Grand Ole Echo

I See Hawks in LA

Formed in 2000 by Rob Waller and brothers Paul and Anthony Lacques during a philosophical discussion and rock throwing session on an East Mojave desert trek, I See Hawks In L.A. wrote their first batch of songs and then sought advice from local country rock guru David Jackson, sideman with John Denver, Dillard and Clark, and Emmylou Harris.

Jackson set up a few mics and recorded Rob and Paul, playing along on bass. This demo turned into featured songs on the Hawks eponymous debut on now-defunct Ethic Records, featuring legendary fiddler Brantley Kearns (Dwight Yoakam, Dave Alvin, Hazel Dickens). The CD established the Hawks signature sound: high lonesome three part harmonies, twang guitar and unadorned acoustic arrangements, with lyrics musing on mortality, whales, and the geography of pre-apocalyptic L.A. I See Hawks In L.A. received rave reviews, made the F.A.R. Alternative Country Chart, and continues to get regular airplay. With its experimental spirit and wide ranging musical influences, the record tweaks some traditionalists. But most agree that the Hawks have broken new ground.

The Hawks hadn't planned on much more than back porch songwriting and beer drinking, but the buzz prompted them into live performing, and they quickly rose to the top of heap in the brand new Los Angeles alternative country scene. Bassist Paul Marshall (Strawberry Alarm Clock, Hank Thompson, Rose Maddox) threw in with the Hawks after sitting in at Ronnie Mack's Barndance in Burbank, and after brother Anthony left to pursue documentary film making fulltime, drummer Shawn Nourse (Dwight Yoakum, James Intveld) signed on for a trip to Texas and SXSW and never left. Kickass electric shows all over SoCal, from House of Blues to the Cinema Bar, garnered the Hawks two L.A. Weekly Best Country Artist awards in 2002 and 2003.

The Hawks second CD, "Grapevine," was released on the summer solstice 2004, and immediately went to #1 on the F.A.R. Chart, lingered in the Americana Chart's top 100 for months, and hit #2 on XM Radio's X Country station in January '05. Rave reviews and a national audience followed the Hawks 28 city Summer '04 tour, from a state prison in Vermont to a Mississippi roadhouse to the Cactus Cafe and KUT's Eklektikos in Austin, to Hempfest in Seattle. Summer of '05 West Coast and Rockies tours brought the Hawks to the woods, and the woods to the Hawks.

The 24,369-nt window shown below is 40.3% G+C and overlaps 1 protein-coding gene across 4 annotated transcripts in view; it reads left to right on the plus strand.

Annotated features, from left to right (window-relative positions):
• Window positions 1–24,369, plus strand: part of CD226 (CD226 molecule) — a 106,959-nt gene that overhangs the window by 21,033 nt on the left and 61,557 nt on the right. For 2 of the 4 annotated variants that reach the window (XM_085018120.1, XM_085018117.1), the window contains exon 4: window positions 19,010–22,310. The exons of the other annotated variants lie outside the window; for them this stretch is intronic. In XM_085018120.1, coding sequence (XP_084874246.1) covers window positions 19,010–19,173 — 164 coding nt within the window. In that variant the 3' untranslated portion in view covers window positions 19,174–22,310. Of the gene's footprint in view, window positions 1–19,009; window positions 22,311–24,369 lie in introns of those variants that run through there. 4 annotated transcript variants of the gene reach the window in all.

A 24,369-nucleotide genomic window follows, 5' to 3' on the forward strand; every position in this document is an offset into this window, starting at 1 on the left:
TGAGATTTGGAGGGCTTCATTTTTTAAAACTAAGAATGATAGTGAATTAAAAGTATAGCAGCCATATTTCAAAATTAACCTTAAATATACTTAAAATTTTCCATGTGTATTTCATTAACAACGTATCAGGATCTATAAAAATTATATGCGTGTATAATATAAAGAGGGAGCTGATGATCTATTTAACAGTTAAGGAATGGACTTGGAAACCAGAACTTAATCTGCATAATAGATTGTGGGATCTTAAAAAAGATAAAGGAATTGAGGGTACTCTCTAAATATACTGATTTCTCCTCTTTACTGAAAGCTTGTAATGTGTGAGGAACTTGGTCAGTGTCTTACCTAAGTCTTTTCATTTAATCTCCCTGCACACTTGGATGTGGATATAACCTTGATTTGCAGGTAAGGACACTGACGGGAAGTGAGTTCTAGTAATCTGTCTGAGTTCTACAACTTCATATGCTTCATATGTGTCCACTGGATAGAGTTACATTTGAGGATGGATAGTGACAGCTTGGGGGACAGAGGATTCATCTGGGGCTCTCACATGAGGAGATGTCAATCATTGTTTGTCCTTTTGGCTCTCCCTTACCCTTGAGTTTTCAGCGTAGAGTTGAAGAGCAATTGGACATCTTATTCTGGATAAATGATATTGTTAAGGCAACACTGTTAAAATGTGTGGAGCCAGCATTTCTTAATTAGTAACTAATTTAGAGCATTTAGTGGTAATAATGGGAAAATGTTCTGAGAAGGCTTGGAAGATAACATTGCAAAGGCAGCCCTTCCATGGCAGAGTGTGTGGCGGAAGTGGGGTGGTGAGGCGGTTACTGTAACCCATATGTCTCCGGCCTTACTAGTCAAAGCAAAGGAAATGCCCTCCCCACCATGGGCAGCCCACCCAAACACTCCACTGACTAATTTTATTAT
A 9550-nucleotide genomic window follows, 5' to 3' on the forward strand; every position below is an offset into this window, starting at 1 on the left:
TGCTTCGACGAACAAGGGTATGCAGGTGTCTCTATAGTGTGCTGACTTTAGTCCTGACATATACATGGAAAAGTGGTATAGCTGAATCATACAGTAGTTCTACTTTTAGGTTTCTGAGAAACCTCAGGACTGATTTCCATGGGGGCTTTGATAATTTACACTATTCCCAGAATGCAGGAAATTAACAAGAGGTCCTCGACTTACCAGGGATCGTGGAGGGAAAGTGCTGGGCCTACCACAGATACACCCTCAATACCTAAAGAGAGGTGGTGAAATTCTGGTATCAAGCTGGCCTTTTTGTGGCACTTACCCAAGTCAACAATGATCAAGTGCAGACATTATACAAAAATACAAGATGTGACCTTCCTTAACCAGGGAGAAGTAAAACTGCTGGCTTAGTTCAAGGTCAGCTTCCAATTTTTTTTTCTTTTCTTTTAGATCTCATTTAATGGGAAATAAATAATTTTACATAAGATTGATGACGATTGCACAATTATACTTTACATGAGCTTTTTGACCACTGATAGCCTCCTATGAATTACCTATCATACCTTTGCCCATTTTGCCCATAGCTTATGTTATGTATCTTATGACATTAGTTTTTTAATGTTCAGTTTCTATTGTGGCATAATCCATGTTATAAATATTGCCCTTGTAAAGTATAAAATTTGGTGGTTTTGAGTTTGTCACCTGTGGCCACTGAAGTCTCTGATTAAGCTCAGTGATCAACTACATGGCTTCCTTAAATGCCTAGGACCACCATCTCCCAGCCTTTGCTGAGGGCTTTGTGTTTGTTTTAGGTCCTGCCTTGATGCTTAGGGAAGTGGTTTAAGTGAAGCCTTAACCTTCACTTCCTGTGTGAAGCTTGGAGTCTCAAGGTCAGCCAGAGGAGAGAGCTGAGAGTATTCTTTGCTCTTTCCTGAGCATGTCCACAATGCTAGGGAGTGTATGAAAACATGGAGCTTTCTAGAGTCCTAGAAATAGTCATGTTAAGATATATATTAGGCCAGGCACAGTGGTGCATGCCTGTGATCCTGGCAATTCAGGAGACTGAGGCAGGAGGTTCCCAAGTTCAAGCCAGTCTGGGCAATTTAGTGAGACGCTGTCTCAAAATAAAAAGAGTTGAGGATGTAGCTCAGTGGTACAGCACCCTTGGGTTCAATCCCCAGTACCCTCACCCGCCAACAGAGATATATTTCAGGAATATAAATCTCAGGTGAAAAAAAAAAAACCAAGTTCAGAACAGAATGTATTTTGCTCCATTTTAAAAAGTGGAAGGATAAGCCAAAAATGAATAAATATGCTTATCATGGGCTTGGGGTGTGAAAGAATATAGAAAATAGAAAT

The Hawks' third CD, "California Country," with guest spots from Chris Hillman, Rick Shea, Cody Bryant, Danny McGough, Tommy Funderburk, and other SoCal roots brethren, is a leap forward and backwards, both more progressive and aggressive on the electric/psychedelic front, and more stripped down on the acoustic numbers. Tackling subjects like despair in Disney World, blackjack in Jackpot, hippie parenting, donkeys, and Senator Robert Byrd from West Virginia, "California Country" brings more bluegrass, Phase 90 country psychedelia, and steel driven honky tonk to the Hawks sonic empire.

Summer 2006 brought the Hawks to 30 states, England, and Scotland, performing 57 shows to intimate living room audiences, honky tonks, and big outdoor festivals. Co-billed with some of their favorite artists--Lucinda Williams, Ray Wylie Hubbard, Dave Alvin, The Blasters, Cross Canadian Ragweed, Chris Hillman, Bernie Leadon, everybodyfields, Tony Gilkyson, Randy Weeks, The Meat Puppets, and Mike Stinson--the Hawks feel a strong sense of community with the roots country tribe.

In May 2008 the Hawks released "Hallowed Ground," with guest spots from fiddlers Dave Markowitz and Gabe Witcher, pedal steeler Dave Zirbel, and forays into Celtic music, Tex Mex, and more of the Hawks psychedelic country rock and folk textures and harmonies. "Hallowed Ground" hit #1 on the FAR Chart, #4 on the Euro Chart, and got lots o' great reviews.

In Summer 2008 the Hawks did a brief but memorable tour of Northern Ireland and the Down On The Farm festival in Norway.

Rob Waller and Paul Lacques had two songs on the Grammy nominated CD from Texas roots supergroup Polka Freakout. Hallowed Ground was featured in the HBO series True Blood, as two yuppies drained the blood from an aging vampire. This inspiring brush with big media has left the band with a warm fuzzy glow.